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Antibiotic prophylaxis for gastrointestinal endoscopic procedures

Author
George W Meyer, MD, MACP, MACG
Section Editor
John R Saltzman, MD, FACP, FACG, FASGE, AGAF
Deputy Editor
Anne C Travis, MD, MSc, FACG, AGAF

INTRODUCTION

The value of antibiotic prophylaxis for gastrointestinal (GI) procedures has been debated for many years. Previously, antibiotic prophylaxis was recommended for many GI procedures in patients with high-risk cardiac conditions to protect against infective endocarditis. However, practices have substantially changed, in part due to the low incidence of infective endocarditis following GI procedures and the lack of randomized trials supporting the benefit of antibiotic prophylaxis. Furthermore, the indiscriminate use of antibiotics can be associated with the development of resistant organisms, Clostridium difficile colitis, unnecessary expense, and drug toxicity. (See "Clostridium difficile in adults: Epidemiology, microbiology, and pathophysiology", section on 'Antibiotic use'.)

Recommendations for antibiotic prophylaxis prior to GI procedures will be reviewed here. General issues related to prophylaxis for bacterial endocarditis are discussed separately. (See "Antimicrobial prophylaxis for bacterial endocarditis".)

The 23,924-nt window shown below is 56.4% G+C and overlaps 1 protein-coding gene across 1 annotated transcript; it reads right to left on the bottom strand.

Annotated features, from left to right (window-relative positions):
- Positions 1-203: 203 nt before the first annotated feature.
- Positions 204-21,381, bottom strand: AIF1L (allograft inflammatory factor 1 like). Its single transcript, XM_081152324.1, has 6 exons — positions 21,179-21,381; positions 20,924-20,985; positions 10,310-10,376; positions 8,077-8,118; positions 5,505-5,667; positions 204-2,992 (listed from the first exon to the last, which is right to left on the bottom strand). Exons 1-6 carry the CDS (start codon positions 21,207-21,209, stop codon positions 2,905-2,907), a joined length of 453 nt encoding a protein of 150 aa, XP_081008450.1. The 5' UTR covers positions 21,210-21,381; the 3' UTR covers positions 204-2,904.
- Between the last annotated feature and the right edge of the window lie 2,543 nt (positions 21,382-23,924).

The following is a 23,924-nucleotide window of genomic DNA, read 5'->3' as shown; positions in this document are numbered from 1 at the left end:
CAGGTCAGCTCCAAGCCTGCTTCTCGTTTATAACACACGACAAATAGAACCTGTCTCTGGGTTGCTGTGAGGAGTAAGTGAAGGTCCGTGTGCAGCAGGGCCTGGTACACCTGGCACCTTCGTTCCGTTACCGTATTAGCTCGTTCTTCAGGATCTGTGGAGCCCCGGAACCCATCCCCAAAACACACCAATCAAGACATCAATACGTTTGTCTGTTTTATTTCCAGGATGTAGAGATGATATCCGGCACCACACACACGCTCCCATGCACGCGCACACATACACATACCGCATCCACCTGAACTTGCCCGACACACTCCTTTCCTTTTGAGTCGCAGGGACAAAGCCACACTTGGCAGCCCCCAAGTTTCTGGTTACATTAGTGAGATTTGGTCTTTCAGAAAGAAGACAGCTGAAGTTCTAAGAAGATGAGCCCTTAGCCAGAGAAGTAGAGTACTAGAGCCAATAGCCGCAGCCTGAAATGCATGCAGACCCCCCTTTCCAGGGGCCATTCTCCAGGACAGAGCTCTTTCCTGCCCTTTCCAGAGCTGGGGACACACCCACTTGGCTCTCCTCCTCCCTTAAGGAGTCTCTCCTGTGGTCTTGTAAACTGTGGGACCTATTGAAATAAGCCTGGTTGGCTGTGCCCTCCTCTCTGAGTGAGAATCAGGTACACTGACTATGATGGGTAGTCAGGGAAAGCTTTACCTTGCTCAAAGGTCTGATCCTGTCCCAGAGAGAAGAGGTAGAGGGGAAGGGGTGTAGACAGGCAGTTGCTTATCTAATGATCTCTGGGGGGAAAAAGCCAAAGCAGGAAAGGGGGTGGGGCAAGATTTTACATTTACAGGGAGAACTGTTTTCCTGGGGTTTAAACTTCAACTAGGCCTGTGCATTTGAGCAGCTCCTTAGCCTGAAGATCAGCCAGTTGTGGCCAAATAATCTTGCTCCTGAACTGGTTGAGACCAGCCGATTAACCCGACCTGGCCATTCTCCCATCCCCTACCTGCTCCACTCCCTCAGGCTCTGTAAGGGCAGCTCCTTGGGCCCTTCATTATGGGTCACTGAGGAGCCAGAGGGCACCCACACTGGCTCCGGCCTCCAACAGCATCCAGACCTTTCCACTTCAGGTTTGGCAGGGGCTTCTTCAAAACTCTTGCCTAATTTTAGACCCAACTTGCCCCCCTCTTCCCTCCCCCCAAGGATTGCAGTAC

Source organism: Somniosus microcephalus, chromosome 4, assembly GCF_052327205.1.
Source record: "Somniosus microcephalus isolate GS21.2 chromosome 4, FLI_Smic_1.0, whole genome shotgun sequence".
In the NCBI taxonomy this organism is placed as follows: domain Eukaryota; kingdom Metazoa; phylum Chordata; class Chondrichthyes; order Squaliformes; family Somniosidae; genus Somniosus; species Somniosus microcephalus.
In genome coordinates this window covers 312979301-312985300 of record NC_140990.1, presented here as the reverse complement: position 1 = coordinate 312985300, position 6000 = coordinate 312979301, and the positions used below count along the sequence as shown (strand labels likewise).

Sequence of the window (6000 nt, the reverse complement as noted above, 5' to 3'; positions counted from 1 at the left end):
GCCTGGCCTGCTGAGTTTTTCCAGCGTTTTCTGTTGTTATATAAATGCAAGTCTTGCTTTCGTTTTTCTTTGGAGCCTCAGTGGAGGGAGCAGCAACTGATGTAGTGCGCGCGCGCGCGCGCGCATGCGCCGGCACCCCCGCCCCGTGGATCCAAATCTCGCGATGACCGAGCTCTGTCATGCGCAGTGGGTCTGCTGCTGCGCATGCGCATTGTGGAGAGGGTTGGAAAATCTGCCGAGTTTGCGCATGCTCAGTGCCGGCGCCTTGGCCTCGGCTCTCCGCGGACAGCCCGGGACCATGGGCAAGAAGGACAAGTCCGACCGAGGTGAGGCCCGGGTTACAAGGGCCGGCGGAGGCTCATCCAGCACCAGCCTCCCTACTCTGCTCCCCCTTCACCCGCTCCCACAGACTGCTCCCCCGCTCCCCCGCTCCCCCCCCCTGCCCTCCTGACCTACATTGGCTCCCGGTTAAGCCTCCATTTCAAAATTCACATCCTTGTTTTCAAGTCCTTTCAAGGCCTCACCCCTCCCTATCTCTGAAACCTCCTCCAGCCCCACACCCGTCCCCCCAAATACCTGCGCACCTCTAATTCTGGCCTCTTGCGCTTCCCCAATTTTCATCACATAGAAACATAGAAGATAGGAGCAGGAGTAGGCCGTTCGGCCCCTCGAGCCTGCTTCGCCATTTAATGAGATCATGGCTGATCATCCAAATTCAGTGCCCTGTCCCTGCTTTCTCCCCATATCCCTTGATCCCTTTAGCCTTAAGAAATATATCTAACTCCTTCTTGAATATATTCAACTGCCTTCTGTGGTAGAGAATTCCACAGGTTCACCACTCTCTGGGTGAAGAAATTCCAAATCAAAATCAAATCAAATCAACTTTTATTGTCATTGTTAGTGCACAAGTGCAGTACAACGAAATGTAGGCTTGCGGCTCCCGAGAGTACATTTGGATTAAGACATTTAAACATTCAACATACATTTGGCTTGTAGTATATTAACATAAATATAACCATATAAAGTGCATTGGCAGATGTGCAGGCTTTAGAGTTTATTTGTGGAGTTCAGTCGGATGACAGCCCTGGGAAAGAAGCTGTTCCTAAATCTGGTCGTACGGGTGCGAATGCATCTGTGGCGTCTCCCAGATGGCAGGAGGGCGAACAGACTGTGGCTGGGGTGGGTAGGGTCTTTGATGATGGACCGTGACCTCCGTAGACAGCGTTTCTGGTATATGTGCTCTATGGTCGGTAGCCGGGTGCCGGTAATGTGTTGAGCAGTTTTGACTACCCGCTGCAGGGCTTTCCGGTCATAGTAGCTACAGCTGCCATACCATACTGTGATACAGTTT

In 2015, the American Society for Gastrointestinal Endoscopy updated its guideline on antibiotic prophylaxis for GI procedures [1]. Guidelines were also published by the American Heart Association in 2007 [2] and by the British Society of Gastroenterology in 2009 [3]. The discussion that follows is generally consistent with all three guidelines.

PATHOGENESIS

Infections following endoscopic procedures are rare and are presumably the result of bacteremia induced during the procedure or, in the case of procedures such as pancreatic cyst aspiration, the result of inoculation with bacteria during the procedure.

Bacteremia results from translocation of endogenous bacteria into the blood stream via mucosal trauma, whereas inoculation of sterile tissues or spaces (eg, cysts) occurs from direct contact with a contaminated endoscope or endoscopic accessory. Contrast injection may also result in bacteria being introduced into a previously sterile space (eg, the biliary tree during endoscopic retrograde cholangiopancreatography).

                   

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Literature review current through: Nov 2016. | This topic last updated: Tue Feb 03 00:00:00 GMT+00:00 2015.
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